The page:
Chris Nanney

Cleaning Phone Numbers with Regular Expressions

August 29, 2009
This post is over 13 years old

In the world of web development, this is ancient. What you see here may no longer be a good idea or in alignment with best practices. I've left the content mostly as-is, besides minor fixes for typos or dead links.

I've been in the position of having to take an unnormalized database that had virtually no data validation or standardization in place, and migrating it to a normalized schema. I used regex to help me through the process.

This post will deal specifically with phone numbers. The data I was importing had many problems: First, there was no standard formatting—some numbers were stored (xxx) xxx-xxxx, some xxx-xxx-xxxx, some, etc. Second, there wasn't a separate field for extensions—they were just tacked on the end by either ext., EXT, x, Ex, or some variation. If there were only 20 numbers or so you could just fix them by hand, but you need an automated process to deal with say, 15,000.

The Function

1function phone_clean($string){
2 // Cleans phone numbers and strips extensions
3 // Returns array [number,extension]
4 $pattern = '/\D*\(?(\d{3})?\)?\D*(\d{3})\D*(\d{4})\D*(\d{1,8})?/';
5 if (preg_match($pattern, $string, $match))
6 {
7 if ($match[3])
8 {
9 if ($match[1])
10 {
11 $num = $match[1].'-'.$match[2].'-'.$match[3];
12 }
13 else
14 {
15 $num = $match[2].'-'.$match[3];
16 }
17 }
18 else
19 {
20 $num = NULL;
21 }
22 $match[4] ? $ext = $match[4] : $ext = NULL;
23 }
24 else
25 {
26 $num = NULL;
27 $ext = NULL;
28 }
29 return array($num,$ext);

Sample I/O

Original String Captured Number Extension
(555)123-1234 555-123-1234
(555)123.1234 555-123-1234
555.123.1234 555-123-1234
5551231234 555-123-1234
(555)123-1234 Ext.9876 555-123-1234 9876
555-123-1234×9876 555-123-1234 9876
555.123.1234.9876 555-123-1234 9876
123-1234 123-1234
123 – 1234 x 9876 123-1234 9876
123 1234×9876 123-1234 9876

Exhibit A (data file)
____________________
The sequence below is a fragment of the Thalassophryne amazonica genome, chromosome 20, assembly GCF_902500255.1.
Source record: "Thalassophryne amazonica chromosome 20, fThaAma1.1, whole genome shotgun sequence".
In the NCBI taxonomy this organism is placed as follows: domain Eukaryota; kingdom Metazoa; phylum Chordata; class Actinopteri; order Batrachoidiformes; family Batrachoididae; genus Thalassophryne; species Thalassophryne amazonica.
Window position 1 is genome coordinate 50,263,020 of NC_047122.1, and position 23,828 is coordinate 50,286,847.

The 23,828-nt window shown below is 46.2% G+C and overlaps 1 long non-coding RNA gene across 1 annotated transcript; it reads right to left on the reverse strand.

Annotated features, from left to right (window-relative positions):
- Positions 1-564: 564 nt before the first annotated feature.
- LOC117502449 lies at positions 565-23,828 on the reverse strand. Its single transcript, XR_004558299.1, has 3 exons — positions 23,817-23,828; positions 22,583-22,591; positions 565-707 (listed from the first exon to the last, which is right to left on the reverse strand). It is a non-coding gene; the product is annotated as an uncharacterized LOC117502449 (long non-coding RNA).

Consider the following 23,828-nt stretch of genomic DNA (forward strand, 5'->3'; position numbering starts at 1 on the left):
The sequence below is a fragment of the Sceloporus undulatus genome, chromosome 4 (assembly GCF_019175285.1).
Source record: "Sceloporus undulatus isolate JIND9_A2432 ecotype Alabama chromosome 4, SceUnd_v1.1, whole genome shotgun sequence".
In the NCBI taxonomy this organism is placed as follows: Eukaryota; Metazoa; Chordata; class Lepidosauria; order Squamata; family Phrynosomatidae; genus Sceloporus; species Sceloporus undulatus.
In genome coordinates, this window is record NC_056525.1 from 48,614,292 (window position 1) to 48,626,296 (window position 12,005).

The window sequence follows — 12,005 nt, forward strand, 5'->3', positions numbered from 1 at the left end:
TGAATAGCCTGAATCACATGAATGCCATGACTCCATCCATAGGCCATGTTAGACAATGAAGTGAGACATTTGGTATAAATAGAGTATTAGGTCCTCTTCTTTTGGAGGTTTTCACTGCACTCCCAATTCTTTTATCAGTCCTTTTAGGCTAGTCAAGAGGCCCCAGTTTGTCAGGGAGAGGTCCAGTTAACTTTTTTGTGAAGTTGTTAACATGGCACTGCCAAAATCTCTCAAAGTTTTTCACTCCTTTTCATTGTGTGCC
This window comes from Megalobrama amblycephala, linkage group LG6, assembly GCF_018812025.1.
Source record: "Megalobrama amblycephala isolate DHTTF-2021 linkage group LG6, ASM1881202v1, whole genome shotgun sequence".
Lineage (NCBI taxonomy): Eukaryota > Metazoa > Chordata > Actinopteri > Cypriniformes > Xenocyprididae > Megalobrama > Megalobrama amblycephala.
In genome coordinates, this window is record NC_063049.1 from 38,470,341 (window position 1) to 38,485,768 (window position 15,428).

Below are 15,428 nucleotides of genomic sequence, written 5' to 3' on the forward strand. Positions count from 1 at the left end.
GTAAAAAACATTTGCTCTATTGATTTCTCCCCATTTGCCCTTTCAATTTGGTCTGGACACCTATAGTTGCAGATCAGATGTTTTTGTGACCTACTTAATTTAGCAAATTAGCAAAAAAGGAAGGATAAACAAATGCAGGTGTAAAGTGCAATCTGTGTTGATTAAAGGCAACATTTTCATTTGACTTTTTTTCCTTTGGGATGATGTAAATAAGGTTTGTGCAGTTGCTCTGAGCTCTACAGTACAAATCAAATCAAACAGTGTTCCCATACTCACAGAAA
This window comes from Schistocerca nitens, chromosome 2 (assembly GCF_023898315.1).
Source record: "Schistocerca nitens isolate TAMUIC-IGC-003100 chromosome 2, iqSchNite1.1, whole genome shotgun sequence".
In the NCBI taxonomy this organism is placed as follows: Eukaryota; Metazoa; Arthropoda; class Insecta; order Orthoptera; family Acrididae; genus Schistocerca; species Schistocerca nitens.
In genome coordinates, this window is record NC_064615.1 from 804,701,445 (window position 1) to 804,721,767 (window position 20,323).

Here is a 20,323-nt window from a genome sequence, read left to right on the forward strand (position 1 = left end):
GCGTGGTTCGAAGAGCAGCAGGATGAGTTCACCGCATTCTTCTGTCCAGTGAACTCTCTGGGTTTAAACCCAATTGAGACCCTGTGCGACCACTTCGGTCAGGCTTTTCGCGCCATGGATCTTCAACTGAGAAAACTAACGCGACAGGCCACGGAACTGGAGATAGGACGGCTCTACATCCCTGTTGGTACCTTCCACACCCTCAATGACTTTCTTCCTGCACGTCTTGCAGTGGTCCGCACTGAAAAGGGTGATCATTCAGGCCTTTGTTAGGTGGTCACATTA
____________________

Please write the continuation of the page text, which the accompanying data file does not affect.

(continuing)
ph:555-123-1234 ex:9876 555-123-1234 9876
phone:5551231234 555-123-1234
55512312349876 555-123-1234 9876


These are the rules of the regex pattern:

  1. An area code is not required, and may or may not be enclosed by parenthesis
  2. Digit groups may or may not be delimited
  3. If there is no area code, the extension must be delimited somehow
  4. An extension must be 1-8 digits in length

Pattern Breakdown


The underlined parts are the parenthesized sub-expressions that are outputted to the $match array in the above function. For example: Given the string "(555) 111-2222 Ext. 3333"; $match[1] = '555', $match[2] = '111', $match[3] = '2222' and $match[4] = '3333'. The first value of a match array, $match[0], is always the original string that matched the pattern, in this case '(555) 111-2222 Ext. 3333'.

The conditional statements within the function first check to see if $match[3] exists, if so—we have a phone number. It then checks to see if an area code exists, $match[1], then formats the number accordingly. If $match[4] exists, we have an extension.

Special note about \D*

This permits zero or more of anything that is not a digit (0-9). This allows for things like ‘ph:' to prefix the number, just in case. I used this for each delimiter as well, which will catch anything used in between digit groupings. I had originally used [-\s.]? as my delimiter check, and \s*(e?xt?)?[-\s.]* for the extension delimiter because I knew that encompassed all the data I'd be processing. For this post, I changed it to \D* because that covers all the same bases, plus allows for multi-character delimiters not confined to dash, space or period.

This would not be a good regex pattern to use for validating data from an online form. Rather, this does the job on already existing data that I knew were phone numbers, and just needed to be cleaned.